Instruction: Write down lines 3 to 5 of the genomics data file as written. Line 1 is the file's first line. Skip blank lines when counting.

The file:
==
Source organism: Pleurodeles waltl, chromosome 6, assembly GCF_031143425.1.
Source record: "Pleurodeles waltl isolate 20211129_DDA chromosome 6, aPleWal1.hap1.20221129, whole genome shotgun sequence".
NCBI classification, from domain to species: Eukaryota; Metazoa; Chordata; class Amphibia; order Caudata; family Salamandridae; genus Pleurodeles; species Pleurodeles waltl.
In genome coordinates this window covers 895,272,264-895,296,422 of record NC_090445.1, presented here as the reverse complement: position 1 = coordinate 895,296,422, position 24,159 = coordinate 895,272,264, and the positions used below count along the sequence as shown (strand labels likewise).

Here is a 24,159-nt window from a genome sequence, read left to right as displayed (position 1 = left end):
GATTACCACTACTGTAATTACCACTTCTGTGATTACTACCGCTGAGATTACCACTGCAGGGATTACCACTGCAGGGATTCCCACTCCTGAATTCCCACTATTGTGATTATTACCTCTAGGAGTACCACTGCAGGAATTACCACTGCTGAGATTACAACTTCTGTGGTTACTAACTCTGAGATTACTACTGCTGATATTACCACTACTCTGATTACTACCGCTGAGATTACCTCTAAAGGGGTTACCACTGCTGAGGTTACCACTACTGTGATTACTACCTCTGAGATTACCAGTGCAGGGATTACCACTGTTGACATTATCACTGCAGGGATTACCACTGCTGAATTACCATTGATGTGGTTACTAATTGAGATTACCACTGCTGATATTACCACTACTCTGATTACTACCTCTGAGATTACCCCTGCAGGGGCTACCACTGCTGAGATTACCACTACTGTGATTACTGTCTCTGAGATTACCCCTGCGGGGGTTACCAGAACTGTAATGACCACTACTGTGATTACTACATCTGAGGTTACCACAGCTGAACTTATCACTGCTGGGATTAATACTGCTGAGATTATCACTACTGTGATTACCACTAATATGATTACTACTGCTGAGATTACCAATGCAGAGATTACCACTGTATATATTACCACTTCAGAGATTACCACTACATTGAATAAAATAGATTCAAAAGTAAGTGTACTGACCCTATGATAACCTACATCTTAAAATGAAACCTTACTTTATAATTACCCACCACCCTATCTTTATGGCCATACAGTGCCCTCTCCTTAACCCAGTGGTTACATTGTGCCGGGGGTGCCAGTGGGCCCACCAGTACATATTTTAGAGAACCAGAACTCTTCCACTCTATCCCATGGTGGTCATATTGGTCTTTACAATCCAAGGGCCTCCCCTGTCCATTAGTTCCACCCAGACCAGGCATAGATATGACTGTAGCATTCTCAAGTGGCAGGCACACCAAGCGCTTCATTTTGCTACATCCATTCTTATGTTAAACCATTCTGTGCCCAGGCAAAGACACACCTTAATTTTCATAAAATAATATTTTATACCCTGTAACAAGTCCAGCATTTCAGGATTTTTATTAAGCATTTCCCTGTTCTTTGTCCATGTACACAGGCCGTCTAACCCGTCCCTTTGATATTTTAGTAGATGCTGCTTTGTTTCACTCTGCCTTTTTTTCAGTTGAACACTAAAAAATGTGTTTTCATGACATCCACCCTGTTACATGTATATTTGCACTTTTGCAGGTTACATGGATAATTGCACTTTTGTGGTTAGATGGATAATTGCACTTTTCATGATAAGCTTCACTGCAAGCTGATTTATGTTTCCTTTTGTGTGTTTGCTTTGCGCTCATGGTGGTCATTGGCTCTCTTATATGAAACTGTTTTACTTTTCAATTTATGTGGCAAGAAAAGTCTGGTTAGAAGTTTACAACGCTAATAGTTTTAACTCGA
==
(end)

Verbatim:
NCBI classification, from domain to species: Eukaryota; Metazoa; Chordata; class Amphibia; order Caudata; family Salamandridae; genus Pleurodeles; species Pleurodeles waltl.
In genome coordinates this window covers 895,272,264-895,296,422 of record NC_090445.1, presented here as the reverse complement: position 1 = coordinate 895,296,422, position 24,159 = coordinate 895,272,264, and the positions used below count along the sequence as shown (strand labels likewise).

Here is a 24,159-nt window from a genome sequence, read left to right as displayed (position 1 = left end):